The Nelson A. Rockefeller Center for Public Policy and the Social Sciences

PBPL 85 Students Get to Work and See the Sights in Salento

18F PBPL 85 Colombia

PBPL 85 students enjoying some hiking in the Valle de Cocora in Colombia.

18F PBPL 85 Colombia

PBPL 85 students working on their policy memo with a view of the valley.

18F PBPL 85 Colombia

PBPL 85 students hiking with a view of the famous tall palm trees of the Cocora Valley in the distance.

18F PBPL 85 Colombia

PBPL 85 students enjoying the Cocora Valley, Salento, Colombia.

18F PBPL 85 Colombia

PBPL 85 students spend their final weekend in Salento, a town in the mountains known for coffee estates, dramatic palm trees, and rare parrots.

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We spent our final weekend of the trip at a finca near Salento, a town in the mountains known for coffee estates, dramatic palm trees, and rare parrots. The finca is beautiful, with a dramatic infinity pool, hammocks overlooking fields of banana trees, and lots of fresh fruit. The idyllic surroundings helped us from feeling to overworked during the first half of the weekend – while we did spend all of Saturday and much of Sunday working we were able to write poolside or looking over the valley.

On Sunday afternoon, we left the finca for Salento proper, about an hour away. We started with lunch, most of us getting plantain chips the size of our heads covered in meat and cheese, or yet another meal of grilled trout. A rainstorm hit during lunch, but just as we were beginning to give up on our hopes of a hike, the storm cleared and we were able to make our way to Valle de Cocora, a famous hike nearby.

Valle de Cocora looks like something out of a Jurassic Park movie, or, more appropriately for a Dartmouth trip, a scene from the Lorax. We decided to climb up a hill to a lookout, a more dramatic hike than the road we started on that would give us a stellar view of the valley. As soon as we started up the hill though, we realized that it was more intense than we expected – the climb was nearly vertical. We did all make it to the top eventually, with varying levels of huffing and puffing, we were at high altitude after all. The view from the hill was spectacular, we could see up the valley to dramatic mountains and down through groves of palm trees. After a lengthy breather (and photoshoot) we continued onward, making our way to the top of an even more dramatic hill.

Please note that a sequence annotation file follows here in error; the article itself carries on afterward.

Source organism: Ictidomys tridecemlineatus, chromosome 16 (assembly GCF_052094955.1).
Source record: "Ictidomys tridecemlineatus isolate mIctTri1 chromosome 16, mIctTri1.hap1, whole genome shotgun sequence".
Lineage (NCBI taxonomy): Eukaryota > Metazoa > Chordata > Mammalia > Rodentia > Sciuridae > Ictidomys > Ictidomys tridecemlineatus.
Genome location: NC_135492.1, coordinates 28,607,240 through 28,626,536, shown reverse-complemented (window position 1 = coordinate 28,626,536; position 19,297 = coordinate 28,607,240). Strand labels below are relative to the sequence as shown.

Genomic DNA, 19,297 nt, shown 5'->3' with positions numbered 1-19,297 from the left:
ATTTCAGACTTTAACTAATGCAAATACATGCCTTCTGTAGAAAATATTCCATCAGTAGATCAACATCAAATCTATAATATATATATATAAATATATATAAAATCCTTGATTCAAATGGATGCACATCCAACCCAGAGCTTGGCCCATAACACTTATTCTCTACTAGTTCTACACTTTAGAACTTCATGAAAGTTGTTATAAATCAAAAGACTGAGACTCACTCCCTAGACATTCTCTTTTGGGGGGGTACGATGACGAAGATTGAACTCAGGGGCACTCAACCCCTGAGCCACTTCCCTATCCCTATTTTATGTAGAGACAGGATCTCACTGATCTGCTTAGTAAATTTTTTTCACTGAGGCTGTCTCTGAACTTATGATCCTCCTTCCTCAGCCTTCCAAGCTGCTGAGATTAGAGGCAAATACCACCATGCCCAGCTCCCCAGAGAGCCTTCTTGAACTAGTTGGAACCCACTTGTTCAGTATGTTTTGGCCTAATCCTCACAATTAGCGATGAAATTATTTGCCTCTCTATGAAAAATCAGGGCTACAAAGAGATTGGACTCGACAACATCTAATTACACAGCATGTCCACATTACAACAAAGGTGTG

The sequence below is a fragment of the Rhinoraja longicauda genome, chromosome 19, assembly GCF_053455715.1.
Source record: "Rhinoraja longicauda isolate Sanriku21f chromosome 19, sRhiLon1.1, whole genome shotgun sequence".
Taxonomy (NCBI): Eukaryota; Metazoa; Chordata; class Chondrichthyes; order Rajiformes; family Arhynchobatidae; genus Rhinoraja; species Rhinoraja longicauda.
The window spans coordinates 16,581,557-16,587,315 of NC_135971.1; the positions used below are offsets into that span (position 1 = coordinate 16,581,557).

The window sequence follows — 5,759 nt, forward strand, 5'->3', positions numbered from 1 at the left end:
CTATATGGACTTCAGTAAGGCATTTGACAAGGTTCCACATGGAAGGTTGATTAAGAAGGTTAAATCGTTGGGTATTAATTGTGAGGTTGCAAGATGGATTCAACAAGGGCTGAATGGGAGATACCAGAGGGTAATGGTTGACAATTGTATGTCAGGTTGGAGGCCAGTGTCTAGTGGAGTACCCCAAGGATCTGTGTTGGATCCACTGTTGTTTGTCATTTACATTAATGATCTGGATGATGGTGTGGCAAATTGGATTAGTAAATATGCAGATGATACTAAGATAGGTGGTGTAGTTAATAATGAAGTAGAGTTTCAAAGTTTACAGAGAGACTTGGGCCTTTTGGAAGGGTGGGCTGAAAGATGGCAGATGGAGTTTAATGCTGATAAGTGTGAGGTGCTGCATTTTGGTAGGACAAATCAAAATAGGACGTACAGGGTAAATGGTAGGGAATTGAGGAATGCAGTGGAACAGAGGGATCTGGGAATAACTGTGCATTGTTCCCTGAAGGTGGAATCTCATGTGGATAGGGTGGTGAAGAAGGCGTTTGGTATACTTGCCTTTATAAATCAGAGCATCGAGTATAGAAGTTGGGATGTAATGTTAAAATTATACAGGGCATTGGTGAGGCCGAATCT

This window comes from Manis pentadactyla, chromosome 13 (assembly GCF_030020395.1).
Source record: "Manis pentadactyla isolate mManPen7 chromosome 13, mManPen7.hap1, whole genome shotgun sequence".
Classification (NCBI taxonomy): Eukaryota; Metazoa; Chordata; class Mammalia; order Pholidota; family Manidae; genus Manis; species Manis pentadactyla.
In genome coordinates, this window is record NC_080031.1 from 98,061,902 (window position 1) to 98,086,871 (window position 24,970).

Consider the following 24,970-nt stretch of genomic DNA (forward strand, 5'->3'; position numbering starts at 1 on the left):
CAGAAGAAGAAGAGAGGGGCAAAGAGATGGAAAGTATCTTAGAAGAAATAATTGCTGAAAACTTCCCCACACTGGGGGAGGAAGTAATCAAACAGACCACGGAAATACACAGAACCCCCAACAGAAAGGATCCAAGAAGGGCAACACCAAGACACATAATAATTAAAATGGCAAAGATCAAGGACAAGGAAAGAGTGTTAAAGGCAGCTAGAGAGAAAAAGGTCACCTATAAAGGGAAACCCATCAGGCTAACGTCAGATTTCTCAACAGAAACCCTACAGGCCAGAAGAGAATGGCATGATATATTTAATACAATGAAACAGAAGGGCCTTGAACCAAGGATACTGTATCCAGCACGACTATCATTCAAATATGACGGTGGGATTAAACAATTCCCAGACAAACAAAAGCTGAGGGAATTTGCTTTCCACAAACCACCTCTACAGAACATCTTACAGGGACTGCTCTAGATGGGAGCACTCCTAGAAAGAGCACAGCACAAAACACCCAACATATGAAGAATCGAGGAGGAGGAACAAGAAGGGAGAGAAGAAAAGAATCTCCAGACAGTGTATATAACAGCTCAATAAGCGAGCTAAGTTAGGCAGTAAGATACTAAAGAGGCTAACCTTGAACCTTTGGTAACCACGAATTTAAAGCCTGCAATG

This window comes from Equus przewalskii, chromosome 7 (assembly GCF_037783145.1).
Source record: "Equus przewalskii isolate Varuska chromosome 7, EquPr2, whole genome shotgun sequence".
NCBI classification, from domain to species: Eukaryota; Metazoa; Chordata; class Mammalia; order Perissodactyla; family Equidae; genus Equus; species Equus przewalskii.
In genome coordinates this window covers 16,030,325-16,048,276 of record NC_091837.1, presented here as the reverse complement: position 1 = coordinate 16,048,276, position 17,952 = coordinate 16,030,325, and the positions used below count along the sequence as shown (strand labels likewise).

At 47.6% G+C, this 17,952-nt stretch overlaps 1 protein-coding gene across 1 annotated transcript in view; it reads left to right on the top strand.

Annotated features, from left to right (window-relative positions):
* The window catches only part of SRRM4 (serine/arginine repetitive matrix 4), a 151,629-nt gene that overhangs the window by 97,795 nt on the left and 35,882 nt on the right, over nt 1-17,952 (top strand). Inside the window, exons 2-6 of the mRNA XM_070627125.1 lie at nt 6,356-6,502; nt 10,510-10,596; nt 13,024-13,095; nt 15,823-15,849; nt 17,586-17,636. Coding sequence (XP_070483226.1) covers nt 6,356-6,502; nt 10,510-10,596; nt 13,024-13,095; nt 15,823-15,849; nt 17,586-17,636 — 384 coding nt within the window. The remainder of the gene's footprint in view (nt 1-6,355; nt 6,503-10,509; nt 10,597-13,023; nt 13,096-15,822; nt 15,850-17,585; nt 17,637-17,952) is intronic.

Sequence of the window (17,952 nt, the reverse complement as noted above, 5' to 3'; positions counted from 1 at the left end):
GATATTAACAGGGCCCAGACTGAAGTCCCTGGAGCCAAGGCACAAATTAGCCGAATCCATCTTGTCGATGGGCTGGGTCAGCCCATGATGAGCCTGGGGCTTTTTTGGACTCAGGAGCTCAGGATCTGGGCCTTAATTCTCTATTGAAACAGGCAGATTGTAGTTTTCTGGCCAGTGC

About a hundred photos later we decided to make our way back to the base, with half of us taking a sensible trail down to the bottom while the other half took a more adventurous route down the same hill we came up, miraculously arriving without any injuries. The only casualty of the whole adventure was Max’s phone, which was briefly lost on the hill. It was recovered safe and sound eventually, after 30 minutes of searching and a run back up the hill.

We returned to Salento just after sunset and were able to take in the lights decorating the town. Aluminum Christmas trees with canopies of lights were put up all around the square, and the main street was covered in bright lights and illuminated palm trees – a sharp contrast to Hanover winter decorations. As we wandered, we finally got around to buying much needed souvenirs and gifts for family and friends at home.

The night wrapped up at an open air restaurant, where a busker serenaded us with Scar Tissue by the Red Hot Chili Peppers and cars drove right in to drop off their passengers. We all gave the ribs a try – they were critically acclaimed by the Wheelans on their last trip, so none of us could pass them up.

Our two days in Salento was filled with work, adventures, and food. We were finally able to hash out the majority of our final project, putting everything down on paper and getting into the weeds on some of the more complex policies that we had heard about in our meetings. In our free time, we saw one of the most beautiful parts of the region, got a workout in, and, as always, ate well. On Monday, we return to Bogota for our last meetings, before heading home for the remainder of break. This whirlwind trip has been a great adventure, and this weekend drove home how much we have been able to do and see so far.

Written by Emily Schneider '19, 18F PBPL 85: Global Policy Leadership course participant

This is part of a series where PBPL 85:Global Policy Leadership students reflect on their experiences during the two-week field research portion of course. While in country, students meet with local policy leaders: politicians, academics, civil society leaders, journalists, business leaders, diplomats, and other in-country experts who help inform their analyses.

The Nelson A. Rockefeller Center for Public Policy and the Social Sciences